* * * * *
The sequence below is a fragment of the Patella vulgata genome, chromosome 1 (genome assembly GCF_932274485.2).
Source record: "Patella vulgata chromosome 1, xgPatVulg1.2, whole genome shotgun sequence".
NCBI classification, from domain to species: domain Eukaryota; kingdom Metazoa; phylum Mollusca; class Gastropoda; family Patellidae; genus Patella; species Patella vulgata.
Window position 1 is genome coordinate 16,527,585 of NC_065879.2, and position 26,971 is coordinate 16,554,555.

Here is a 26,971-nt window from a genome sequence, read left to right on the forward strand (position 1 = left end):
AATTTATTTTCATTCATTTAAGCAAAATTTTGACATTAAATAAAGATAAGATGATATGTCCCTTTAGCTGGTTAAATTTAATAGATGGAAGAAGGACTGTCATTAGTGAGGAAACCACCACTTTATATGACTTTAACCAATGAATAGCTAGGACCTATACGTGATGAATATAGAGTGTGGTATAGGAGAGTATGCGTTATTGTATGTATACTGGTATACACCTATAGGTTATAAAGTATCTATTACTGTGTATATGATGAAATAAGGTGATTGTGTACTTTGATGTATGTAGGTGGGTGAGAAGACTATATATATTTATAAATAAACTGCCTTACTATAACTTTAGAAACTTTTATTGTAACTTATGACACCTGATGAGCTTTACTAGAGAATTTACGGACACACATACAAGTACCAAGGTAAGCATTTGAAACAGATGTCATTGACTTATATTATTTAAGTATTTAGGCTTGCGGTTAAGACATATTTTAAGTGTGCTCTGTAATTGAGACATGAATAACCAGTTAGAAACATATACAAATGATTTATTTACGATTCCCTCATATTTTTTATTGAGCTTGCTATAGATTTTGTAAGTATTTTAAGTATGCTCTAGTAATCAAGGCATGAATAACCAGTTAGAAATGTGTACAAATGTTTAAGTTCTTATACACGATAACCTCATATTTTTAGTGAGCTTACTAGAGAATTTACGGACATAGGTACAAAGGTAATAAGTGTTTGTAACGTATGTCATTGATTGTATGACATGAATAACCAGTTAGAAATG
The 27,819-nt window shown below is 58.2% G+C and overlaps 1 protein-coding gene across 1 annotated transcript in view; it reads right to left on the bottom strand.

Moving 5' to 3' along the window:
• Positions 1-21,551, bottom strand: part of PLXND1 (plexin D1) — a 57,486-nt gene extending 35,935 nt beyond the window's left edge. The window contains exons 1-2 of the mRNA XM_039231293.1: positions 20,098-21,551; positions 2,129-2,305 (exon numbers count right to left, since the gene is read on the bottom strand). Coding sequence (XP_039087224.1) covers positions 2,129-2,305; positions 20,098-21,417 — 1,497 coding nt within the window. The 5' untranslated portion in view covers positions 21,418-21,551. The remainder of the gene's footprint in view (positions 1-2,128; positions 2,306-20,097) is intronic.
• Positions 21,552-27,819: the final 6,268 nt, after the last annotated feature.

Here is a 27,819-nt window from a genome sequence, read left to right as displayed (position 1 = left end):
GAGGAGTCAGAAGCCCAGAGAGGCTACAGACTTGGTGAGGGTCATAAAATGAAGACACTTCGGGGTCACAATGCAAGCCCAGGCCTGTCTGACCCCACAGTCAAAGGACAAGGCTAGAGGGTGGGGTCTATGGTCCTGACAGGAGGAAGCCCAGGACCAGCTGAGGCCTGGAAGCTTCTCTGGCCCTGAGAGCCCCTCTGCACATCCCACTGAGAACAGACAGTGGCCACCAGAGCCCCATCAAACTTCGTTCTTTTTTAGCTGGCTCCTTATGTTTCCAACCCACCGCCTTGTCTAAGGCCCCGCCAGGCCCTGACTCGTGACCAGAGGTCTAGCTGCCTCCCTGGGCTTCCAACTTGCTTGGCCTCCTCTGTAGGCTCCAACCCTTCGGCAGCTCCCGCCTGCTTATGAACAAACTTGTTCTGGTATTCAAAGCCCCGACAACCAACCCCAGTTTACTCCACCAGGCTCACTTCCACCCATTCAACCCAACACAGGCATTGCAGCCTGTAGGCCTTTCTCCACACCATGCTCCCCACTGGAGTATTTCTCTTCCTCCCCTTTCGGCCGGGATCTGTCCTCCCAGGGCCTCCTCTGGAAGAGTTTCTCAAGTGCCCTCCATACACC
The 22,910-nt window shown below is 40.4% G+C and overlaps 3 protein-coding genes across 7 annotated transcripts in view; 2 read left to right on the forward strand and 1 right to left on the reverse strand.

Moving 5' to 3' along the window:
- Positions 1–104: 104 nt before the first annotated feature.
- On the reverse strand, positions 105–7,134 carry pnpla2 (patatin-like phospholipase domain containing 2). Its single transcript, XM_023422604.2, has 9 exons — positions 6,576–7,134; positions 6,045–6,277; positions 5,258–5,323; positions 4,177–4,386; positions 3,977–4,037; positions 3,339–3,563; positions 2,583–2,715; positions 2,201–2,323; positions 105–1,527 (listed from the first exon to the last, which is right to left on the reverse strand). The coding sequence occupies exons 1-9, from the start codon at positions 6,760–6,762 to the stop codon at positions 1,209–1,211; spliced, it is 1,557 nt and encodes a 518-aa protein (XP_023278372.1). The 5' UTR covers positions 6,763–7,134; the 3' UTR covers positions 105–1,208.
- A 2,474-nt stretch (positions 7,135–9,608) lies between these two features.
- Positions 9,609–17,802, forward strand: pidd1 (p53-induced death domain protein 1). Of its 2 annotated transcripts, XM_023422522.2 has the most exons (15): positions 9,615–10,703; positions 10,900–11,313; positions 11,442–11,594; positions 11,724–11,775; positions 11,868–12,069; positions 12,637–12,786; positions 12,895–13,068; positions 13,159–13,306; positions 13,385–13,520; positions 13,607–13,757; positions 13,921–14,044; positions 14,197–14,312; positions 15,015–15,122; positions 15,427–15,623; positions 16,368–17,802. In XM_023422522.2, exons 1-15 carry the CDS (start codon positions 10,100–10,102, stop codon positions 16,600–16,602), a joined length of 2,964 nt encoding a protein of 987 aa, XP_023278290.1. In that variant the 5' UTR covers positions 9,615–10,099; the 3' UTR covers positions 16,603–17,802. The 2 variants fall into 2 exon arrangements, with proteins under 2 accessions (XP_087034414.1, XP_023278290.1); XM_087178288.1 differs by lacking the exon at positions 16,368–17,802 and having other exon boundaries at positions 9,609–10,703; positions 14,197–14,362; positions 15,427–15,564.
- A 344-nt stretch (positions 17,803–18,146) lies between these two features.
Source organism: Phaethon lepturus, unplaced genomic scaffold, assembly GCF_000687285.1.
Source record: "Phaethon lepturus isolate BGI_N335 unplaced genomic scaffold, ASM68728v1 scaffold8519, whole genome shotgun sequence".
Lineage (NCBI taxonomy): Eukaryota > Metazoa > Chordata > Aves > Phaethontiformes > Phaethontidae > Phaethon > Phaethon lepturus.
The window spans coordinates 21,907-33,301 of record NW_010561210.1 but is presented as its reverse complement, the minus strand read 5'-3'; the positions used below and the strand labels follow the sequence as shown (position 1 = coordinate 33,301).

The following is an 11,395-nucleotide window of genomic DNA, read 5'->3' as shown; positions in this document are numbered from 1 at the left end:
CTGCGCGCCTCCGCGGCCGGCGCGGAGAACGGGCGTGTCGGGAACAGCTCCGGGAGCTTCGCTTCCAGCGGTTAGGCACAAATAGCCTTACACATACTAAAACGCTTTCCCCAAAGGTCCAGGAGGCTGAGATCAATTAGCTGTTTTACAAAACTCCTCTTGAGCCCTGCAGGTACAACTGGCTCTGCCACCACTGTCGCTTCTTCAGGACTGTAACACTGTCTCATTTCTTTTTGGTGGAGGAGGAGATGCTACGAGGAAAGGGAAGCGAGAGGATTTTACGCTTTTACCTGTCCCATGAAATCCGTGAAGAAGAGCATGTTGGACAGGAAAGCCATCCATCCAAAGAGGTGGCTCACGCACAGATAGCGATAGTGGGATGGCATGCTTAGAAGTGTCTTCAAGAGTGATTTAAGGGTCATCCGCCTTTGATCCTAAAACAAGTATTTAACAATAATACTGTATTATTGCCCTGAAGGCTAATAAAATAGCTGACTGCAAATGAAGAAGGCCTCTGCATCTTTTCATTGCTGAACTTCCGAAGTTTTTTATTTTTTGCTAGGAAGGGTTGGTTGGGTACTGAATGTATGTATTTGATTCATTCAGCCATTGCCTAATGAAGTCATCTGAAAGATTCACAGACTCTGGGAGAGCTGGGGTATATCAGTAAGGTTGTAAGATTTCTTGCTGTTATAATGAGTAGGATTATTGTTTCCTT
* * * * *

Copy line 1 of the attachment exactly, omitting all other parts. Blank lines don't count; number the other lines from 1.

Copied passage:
The sequence below is a fragment of the Patella vulgata genome, chromosome 1 (genome assembly GCF_932274485.2).